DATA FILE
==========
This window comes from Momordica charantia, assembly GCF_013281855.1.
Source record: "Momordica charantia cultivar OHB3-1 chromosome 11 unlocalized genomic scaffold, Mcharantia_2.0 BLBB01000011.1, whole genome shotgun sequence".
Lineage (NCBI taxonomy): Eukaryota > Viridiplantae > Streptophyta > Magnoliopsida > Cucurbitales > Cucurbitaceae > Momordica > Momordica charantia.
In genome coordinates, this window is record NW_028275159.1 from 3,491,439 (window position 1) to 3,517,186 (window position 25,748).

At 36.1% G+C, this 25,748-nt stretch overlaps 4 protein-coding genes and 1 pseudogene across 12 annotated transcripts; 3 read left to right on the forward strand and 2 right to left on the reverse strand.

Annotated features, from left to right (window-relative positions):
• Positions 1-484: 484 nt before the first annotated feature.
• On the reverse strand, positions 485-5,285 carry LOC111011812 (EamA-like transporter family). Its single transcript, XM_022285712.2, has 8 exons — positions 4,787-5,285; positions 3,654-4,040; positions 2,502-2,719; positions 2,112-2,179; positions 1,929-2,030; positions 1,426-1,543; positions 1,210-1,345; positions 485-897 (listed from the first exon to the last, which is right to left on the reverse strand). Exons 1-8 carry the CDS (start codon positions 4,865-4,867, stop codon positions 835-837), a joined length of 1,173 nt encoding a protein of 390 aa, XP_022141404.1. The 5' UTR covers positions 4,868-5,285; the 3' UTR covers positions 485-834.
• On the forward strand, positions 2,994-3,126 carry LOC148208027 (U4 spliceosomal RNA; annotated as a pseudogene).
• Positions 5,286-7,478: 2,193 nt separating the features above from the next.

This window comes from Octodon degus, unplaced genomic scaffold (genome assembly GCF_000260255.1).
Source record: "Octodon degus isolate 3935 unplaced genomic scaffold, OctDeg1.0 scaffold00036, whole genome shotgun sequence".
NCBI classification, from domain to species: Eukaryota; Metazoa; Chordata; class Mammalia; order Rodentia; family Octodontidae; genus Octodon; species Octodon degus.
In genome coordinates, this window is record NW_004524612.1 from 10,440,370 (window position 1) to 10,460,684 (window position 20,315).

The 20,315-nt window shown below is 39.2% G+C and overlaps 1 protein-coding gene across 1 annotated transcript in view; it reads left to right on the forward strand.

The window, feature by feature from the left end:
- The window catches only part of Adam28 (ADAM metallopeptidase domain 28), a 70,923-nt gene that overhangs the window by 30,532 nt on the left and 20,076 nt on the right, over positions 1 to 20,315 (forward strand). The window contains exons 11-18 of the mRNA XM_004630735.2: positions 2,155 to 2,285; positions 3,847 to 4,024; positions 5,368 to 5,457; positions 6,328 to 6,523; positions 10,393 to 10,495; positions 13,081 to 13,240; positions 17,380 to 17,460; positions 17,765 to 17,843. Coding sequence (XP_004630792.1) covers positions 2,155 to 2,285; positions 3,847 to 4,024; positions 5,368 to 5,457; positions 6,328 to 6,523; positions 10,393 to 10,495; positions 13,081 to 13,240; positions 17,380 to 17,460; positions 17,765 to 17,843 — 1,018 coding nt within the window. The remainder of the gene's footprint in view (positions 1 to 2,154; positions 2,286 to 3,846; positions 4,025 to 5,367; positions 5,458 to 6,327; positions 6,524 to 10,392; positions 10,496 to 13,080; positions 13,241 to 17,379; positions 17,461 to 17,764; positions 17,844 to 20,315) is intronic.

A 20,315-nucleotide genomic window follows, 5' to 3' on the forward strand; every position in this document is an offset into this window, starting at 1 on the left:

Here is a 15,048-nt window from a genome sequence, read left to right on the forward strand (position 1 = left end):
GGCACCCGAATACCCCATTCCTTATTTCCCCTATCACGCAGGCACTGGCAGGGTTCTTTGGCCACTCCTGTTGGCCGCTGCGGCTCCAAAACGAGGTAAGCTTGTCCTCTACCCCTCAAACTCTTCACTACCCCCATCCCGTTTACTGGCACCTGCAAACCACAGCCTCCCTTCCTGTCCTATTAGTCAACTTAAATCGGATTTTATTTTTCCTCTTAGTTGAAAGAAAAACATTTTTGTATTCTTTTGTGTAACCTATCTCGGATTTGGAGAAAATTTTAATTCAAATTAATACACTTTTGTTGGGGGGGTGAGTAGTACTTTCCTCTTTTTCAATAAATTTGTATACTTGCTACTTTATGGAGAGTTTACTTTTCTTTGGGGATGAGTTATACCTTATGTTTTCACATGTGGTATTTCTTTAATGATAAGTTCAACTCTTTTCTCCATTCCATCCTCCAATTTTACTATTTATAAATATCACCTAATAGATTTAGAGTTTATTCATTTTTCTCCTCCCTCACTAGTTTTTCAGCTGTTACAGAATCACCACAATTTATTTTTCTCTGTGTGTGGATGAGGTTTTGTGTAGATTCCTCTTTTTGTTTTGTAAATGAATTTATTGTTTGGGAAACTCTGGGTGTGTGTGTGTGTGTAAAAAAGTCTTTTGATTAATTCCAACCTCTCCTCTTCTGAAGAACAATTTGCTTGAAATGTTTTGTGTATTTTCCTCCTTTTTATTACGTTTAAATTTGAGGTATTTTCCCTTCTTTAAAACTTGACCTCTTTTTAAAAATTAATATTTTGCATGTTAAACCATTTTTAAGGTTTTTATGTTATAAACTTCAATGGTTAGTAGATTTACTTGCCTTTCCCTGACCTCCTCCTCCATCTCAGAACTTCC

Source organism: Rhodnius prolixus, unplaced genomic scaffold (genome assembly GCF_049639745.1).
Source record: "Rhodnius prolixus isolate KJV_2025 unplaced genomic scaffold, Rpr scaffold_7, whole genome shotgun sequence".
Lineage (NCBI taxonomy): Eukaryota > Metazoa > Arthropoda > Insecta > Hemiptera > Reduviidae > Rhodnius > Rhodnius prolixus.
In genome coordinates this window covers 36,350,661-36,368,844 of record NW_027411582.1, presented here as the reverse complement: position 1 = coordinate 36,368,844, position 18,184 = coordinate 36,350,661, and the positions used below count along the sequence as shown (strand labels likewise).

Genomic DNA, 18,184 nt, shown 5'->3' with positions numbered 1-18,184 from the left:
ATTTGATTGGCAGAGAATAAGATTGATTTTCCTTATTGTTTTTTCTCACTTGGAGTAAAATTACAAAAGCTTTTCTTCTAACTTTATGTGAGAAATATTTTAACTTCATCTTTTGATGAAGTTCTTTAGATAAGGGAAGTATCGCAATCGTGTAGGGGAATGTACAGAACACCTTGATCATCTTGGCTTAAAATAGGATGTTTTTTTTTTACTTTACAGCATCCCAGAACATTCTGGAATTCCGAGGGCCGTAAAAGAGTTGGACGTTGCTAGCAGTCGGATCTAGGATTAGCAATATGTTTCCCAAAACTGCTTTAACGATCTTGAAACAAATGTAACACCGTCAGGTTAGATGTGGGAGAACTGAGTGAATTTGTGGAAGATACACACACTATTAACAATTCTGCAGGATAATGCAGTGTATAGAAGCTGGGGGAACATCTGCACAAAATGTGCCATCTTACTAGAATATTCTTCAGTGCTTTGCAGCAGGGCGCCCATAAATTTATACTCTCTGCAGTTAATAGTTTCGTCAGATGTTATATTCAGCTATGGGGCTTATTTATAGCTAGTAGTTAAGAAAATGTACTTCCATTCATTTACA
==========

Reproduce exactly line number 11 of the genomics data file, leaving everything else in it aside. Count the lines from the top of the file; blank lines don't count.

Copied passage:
This window comes from Octodon degus, unplaced genomic scaffold (genome assembly GCF_000260255.1).